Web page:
The case showed that the 1872 statute was out of step with modern identification practices. Due to the Lotito ruling, less than two months later, the California Legislature passed emergency legislation (Chapter 197 of the Statutes of 1982) explicitly permitting specified identification documents to be presented to a Notary.
In-Person Electronic Notarization
Technology has transformed our everyday lives. We make purchases from online retailers and sellers, pay by swiping and tapping credit cards or using payment services such as Apple Pay, read books in electronic form, and work remotely using online meeting services.
Notaries also have been impacted by technology. As e-commerce took hold, in 1997 Florida enacted the first in-person electronic notarization statute. The states of Wisconsin, Utah, Arizona, Arkansas, Utah, and Wisconsin soon followed by passing laws of their own.
In-person electronic notarization (IPEN) requires the document signer and Notary to meet face-to-face, just like a paper-based notarial act. Notaries must follow all applicable laws that pertain to traditional notarial acts when performing IPENs with one key difference: instead of using paper documents, ink pens, and physical Notary seals, IPEN requires the records, signatures, and Notary seals to be electronic.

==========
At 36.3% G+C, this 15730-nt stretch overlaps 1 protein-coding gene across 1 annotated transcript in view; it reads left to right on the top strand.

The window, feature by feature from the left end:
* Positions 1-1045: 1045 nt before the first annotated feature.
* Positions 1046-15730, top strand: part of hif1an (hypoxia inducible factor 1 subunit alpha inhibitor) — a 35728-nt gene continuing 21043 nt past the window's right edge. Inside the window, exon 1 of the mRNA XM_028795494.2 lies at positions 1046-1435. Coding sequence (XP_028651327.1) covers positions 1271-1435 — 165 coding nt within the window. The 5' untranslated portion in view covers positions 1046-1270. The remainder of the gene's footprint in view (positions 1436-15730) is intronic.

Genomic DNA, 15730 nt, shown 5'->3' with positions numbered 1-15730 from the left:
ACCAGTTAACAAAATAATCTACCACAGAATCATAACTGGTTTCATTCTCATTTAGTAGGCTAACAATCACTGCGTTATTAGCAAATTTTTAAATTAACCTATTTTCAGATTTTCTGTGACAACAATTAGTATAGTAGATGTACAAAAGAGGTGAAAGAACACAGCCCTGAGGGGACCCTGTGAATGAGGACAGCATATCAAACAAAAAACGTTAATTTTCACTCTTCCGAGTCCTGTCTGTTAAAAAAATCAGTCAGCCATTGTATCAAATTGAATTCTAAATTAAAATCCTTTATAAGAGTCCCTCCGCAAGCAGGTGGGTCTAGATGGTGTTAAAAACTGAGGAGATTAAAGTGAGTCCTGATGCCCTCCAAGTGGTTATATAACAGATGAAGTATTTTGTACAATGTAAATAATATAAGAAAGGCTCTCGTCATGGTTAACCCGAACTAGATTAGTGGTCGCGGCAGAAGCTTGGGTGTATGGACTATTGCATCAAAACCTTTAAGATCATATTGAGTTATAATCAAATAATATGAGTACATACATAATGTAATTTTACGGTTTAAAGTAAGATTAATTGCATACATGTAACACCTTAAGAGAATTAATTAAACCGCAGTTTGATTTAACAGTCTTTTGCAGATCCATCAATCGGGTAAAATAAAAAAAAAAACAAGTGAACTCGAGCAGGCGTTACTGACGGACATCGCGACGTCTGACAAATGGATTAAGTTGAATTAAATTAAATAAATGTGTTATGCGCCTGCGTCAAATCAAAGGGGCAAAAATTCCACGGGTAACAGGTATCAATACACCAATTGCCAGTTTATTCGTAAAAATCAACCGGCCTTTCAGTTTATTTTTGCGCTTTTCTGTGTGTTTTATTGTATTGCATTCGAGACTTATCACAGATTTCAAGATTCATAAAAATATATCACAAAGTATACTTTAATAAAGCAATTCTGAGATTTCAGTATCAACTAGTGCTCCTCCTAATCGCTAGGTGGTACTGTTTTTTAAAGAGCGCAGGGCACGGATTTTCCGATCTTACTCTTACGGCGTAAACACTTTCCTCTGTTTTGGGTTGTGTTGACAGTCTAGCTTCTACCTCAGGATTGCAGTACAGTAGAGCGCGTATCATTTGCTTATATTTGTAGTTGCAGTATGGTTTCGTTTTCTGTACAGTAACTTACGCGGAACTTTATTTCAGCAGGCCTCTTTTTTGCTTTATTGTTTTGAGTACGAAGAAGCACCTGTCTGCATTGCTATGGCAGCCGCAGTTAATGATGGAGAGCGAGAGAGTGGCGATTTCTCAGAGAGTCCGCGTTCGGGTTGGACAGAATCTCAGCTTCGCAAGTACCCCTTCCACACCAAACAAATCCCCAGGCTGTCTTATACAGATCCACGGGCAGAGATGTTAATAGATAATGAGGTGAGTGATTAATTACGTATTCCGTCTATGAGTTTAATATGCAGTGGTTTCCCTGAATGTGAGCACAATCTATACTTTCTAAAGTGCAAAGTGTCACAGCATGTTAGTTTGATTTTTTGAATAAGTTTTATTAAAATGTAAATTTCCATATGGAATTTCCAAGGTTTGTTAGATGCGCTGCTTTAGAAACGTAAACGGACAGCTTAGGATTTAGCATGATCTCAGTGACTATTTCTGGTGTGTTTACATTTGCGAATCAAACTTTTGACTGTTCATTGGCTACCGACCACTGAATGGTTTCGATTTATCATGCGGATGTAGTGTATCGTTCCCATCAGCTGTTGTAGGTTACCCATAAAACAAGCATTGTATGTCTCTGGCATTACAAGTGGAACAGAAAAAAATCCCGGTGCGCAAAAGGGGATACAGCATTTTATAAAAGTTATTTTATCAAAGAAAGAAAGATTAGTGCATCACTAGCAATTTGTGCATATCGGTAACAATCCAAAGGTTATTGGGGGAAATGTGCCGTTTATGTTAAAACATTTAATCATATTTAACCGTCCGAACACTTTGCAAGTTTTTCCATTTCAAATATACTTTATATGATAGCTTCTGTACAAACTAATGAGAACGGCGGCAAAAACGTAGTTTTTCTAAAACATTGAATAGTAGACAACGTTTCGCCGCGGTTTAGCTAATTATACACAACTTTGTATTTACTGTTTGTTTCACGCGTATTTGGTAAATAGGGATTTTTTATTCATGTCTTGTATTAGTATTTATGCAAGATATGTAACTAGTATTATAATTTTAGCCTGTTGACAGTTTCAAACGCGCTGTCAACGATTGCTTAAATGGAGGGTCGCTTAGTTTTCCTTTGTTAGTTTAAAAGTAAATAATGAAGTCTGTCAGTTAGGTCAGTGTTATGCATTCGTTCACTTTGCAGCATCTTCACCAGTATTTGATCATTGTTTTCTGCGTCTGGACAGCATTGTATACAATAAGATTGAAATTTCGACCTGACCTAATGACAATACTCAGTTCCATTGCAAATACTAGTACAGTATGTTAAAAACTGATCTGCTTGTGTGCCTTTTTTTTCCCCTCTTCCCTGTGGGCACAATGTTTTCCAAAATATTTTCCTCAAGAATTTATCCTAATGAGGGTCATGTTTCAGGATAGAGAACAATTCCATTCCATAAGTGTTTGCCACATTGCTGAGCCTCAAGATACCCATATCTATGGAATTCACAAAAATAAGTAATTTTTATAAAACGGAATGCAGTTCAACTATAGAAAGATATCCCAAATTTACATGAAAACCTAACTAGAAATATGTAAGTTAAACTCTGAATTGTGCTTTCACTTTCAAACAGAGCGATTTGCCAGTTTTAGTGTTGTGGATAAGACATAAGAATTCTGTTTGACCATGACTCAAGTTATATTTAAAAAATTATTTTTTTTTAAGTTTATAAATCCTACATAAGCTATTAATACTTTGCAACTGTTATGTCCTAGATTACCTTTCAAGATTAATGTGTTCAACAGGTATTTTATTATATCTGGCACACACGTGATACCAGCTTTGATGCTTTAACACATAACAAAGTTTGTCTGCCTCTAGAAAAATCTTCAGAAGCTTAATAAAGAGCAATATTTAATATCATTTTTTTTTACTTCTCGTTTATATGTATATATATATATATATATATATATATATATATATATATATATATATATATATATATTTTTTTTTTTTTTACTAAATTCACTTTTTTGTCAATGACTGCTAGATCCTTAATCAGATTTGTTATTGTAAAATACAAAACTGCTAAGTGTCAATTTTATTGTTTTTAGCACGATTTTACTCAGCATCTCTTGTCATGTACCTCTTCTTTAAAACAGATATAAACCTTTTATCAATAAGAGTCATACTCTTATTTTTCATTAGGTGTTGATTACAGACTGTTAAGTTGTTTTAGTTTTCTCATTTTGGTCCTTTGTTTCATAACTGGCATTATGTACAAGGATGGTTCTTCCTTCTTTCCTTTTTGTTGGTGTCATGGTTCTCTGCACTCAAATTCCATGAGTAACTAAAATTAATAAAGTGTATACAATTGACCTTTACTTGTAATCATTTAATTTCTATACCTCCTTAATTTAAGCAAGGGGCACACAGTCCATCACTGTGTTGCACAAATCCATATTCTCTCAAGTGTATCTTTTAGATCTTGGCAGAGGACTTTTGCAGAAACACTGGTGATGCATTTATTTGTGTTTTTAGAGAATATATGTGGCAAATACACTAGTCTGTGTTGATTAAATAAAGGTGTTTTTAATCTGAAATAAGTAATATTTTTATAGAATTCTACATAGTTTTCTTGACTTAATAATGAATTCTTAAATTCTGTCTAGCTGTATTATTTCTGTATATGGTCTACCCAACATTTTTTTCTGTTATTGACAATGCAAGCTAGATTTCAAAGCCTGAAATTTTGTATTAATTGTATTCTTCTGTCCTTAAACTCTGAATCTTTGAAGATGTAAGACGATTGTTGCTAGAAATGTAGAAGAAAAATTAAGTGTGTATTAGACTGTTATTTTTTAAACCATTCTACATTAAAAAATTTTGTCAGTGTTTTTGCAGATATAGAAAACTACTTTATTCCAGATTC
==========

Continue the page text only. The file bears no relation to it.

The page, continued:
The 2002 Model Notary Act was the first cohesive and comprehensive legislative blueprint for performing IPENs. Many of the 2002 MNA provisions are reflected in state IPEN laws today, providing the foundation on which critical electronic documents can be signed and transacted.
Remote Online Notarization
Which state was the first to enact remote online notarization (RON) laws and standards? If you answered “Virginia,” good guess, but it’s not quite right. Virginia was the first state to implement RON, but technically, Utah was the first to pass a remote notarization law. In 2000, Utah enacted Senate Bill 145, which defined remote notarial acts. A corresponding administrative regulation (Utah Administrative Code R154-10-502) was adopted in 2001, setting audio and visual communications requirements during a remote notarization. Unfortunately, the state decided not to move forward with remote notarization. The Utah statute and regulation were repealed, leaving Virginia the first state to implement RON successfully in 2011.
After Virginia’s successful RON launch, the NNA published the first model act to contain remote online notarization provisions, the Model Electronic Notarization Act (MENA), in 2017. MENA’s provisions were fully integrated into the Model Notary Act in 2022, creating one cohesive Act addressing traditional, electronic and remote notarization. Today, many of the provisions of the MENA are reflected in the laws of more than 40 states with RON statutes and rules.
Bill Anderson is Vice President for Government Affairs at the National Notary Association